The Doctor Who Companion

Get your daily fix of news, reviews, and features with the Doctor Who Companion!

10 Reasons Why You Should Watch Blakes 7

The news that the BBC’s classic late 1970s/early 1980’s sci-fi series Blakes 7 is to get a collected edition DVD set for the programme’s 40th anniversary represents a welcome acknowledgment of the show’s big birthday.
Excitement may have been tempered by the lack of any new extra material beyond what was included on the previous individual season releases, but the box set is a good excuse to give the programme a try if you’ve never done so before, or indeed to relive your youth and catch the episodes again if you were there first time around.

We may be a Doctor Who site but we at the DWC love our classic TV sci-fi and we know a great show when we see one – so set speed ‘standard by twelve’ as we run through 10 reasons why you really, really should watch Blakes 7!

1. Terry Nation’s Blakes 7

The brainchild of the Daleks creator, the series is a fine example of Nation’s gift for creating strong series formats and engaging storytelling. Unlikely though it may sound, he reportedly pitched Blakes 7 to the BBC as ‘the Dirty Dozen in space’ at a time when they were open to ideas for a replacement for long-running (and firmly Earth-based) Z Cars spin-off, Softly Softly. Nation played to his strengths in his proposal to corporation bosses, promising ‘cracking Boy’s Own kidult sci-fi, a space-western adventure, a modern swashbuckler’.

The series certainly includes some familiar Nation tropes – second season episode Countdown, for example, features a deadly radiation device set to wipe out an entire world’s population and a race against the clock to, well, stop the countdown. But the episode goes beyond clichés with a nicely written encounter between Avon and the brother of his partner who was captured and tortured by the Federation, with the two men forced to put their differences aside as the timer runs down.

2. Dangerous Visions

Blakes 7 had a remarkably bleak premise for a primetime BBC1 drama, although it has to be said that bleakness was a common factor in many series in that era. First episode, The Way Back sees Blake discover that his memory has been wiped by an oppressive regime which uses drugs to control the population and brutally suppresses any show of dissent.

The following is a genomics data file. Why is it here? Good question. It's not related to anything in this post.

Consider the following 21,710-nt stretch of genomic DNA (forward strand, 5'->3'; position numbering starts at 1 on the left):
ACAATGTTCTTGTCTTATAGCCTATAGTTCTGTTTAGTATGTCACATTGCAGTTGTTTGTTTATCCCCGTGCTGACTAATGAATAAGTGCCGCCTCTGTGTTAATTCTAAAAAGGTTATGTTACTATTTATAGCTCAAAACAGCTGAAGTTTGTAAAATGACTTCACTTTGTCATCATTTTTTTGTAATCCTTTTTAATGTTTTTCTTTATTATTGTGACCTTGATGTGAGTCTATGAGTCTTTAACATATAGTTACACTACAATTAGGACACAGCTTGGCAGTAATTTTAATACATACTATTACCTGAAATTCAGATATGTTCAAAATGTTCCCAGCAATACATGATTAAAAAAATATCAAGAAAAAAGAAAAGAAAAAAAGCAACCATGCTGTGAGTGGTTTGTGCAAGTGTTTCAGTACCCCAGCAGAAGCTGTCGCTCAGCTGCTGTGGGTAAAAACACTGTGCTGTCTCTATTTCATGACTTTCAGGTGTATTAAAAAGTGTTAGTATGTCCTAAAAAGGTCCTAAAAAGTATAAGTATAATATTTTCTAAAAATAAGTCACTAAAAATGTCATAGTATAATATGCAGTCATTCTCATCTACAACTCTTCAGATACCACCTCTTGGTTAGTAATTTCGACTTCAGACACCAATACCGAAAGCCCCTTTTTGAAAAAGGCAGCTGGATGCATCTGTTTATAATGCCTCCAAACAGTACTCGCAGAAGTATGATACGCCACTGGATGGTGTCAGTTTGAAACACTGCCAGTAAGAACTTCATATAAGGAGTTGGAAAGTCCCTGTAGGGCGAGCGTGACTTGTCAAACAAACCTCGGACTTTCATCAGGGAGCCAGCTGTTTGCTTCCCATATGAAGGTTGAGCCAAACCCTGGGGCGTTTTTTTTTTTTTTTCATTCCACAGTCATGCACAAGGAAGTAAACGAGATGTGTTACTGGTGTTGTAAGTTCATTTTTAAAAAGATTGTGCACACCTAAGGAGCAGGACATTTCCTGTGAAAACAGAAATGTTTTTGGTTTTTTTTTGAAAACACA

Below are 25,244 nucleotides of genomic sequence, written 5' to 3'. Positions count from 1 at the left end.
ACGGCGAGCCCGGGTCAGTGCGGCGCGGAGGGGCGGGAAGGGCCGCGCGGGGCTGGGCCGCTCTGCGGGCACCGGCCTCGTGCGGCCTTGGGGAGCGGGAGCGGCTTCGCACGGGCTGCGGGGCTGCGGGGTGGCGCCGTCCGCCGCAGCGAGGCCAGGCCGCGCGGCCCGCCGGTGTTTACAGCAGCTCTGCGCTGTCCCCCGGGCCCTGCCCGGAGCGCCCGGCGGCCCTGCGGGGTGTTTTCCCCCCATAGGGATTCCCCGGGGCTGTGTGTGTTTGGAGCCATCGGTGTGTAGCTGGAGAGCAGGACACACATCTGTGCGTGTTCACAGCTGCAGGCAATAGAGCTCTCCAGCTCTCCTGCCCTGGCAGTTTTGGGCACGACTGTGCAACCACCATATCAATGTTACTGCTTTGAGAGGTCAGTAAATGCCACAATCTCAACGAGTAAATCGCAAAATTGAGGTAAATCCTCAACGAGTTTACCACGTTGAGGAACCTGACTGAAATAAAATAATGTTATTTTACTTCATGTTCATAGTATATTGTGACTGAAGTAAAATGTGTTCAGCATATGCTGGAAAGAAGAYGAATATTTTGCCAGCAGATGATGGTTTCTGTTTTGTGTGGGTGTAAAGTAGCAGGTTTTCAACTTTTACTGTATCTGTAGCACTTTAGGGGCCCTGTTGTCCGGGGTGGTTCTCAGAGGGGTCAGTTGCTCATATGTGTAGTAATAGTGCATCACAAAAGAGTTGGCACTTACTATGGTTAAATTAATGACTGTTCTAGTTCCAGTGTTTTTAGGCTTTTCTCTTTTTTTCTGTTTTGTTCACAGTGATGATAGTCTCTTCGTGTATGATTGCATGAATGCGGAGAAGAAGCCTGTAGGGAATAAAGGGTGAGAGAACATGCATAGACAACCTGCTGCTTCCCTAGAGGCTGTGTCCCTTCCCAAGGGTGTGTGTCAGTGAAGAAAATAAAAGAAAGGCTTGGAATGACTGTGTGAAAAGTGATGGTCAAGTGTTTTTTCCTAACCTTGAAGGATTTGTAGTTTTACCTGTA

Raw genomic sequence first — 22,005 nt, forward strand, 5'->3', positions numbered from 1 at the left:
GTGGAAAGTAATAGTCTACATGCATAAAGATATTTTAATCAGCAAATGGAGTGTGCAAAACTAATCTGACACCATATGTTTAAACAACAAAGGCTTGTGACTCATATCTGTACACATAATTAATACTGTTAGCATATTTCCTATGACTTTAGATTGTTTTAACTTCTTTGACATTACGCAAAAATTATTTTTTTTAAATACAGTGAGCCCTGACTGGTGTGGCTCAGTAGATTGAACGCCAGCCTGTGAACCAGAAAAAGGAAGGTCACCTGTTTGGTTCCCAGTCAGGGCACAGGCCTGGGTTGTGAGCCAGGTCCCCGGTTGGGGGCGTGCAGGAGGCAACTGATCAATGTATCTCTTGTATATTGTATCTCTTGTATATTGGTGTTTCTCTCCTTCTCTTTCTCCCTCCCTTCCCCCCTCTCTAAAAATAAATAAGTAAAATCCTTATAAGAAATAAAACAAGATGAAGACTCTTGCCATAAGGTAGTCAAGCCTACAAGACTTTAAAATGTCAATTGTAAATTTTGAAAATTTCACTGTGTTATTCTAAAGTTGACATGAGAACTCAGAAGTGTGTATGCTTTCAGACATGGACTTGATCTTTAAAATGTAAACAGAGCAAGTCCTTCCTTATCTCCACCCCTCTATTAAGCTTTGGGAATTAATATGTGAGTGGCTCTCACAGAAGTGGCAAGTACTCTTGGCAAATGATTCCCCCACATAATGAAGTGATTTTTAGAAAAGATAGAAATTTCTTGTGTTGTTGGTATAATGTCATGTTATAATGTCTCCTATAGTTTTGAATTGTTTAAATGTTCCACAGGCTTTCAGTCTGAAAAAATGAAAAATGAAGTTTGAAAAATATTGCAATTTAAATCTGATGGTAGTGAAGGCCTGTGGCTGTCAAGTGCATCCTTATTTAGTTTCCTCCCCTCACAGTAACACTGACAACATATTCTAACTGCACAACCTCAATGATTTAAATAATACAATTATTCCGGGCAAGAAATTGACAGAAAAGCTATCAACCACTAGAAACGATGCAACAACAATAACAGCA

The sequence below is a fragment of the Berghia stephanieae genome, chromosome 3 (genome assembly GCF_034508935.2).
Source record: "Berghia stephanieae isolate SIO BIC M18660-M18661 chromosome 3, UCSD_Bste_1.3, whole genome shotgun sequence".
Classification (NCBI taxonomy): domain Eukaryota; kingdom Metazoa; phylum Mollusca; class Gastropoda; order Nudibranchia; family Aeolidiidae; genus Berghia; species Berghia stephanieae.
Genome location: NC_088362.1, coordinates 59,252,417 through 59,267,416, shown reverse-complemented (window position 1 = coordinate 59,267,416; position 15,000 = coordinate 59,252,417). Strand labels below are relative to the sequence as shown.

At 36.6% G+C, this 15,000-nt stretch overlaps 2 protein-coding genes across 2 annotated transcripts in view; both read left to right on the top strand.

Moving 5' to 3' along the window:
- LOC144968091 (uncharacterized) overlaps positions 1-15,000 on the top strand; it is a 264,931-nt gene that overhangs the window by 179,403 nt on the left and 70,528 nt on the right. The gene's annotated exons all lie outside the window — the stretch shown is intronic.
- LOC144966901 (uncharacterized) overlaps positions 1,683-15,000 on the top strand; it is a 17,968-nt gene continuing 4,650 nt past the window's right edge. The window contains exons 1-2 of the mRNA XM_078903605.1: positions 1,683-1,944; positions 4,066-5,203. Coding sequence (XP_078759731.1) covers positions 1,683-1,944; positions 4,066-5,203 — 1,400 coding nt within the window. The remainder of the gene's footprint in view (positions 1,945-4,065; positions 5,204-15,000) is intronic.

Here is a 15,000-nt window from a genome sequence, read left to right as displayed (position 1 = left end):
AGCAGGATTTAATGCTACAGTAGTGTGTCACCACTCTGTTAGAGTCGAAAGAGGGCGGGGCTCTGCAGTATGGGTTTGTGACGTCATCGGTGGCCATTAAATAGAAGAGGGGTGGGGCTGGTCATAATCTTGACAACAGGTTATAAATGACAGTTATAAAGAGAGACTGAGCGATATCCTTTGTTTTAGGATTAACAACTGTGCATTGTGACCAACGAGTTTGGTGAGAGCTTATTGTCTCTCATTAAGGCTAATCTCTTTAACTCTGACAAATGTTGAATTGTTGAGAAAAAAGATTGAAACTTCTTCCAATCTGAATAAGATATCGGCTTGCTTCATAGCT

Before the opening 50 minutes are up, we see a group of dissidents slaughtered in cold blood by black-clad masked troopers, Blake convicted of trumped up child abuse charges, then being sent off on a prison ship for a life of exile on a barren alien world.

3. Doctor Who Connections

Fans of 1970s Doctor Who will find much to enjoy in Blakes 7, a fact which isn’t surprising given that so many of the same people were involved in both series. Besides Nation thinking the whole thing up, there was long-time Doctor Who director David Maloney as producer for series 1- 3 working alongside Chris Boucher, script editor throughout the show’s whole run. Boucher is something of an unsung hero of Blakes 7, having worked hard to put meat on the bones of Nation’s scripts in the first series when Terry was over-stretched after committing to writing all 13 episodes.

Doctor Who legend, Robert Holmes wrote some of the finest instalments, Dudley Simpson composed the music, and there were numerous credits for various set designers, costume designers, and visual effects artists whose names will be familiar to Doctor Who fans.

4. Very Special Effects

If there’s one thing guaranteed to annoy a Blakes 7 fan, it’s when someone says they’ve never watched the series because of its reputation for bad special effects. It has to be said that, like several Doctor Who stories over the years, many of the effects don’t look too special. But set against that some of the glorious model work on the beautifully designed Liberator and other craft in the series which stands up remarkably well today.

And though there are many anecdotes about how the chamber-like set of the Liberator’s flight deck was held together by glue and staples, it looks wonderful on-screen. Follow the fantastic @MakingBlakes7 Twitter feed for detailed insight into how the programme was made including rare production photos.

5. Character Options

No, not the toy company.
Some of the most interesting choices made in creating Blakes 7 were in its characters. Playing Blake, Gareth Thomas found himself frustrated by the limitations involved in portraying the show’s heroic lead, though he certainly made the most of the material he was given and emphasised the character’s driven, obsessive side. Read our tribute to Thomas here.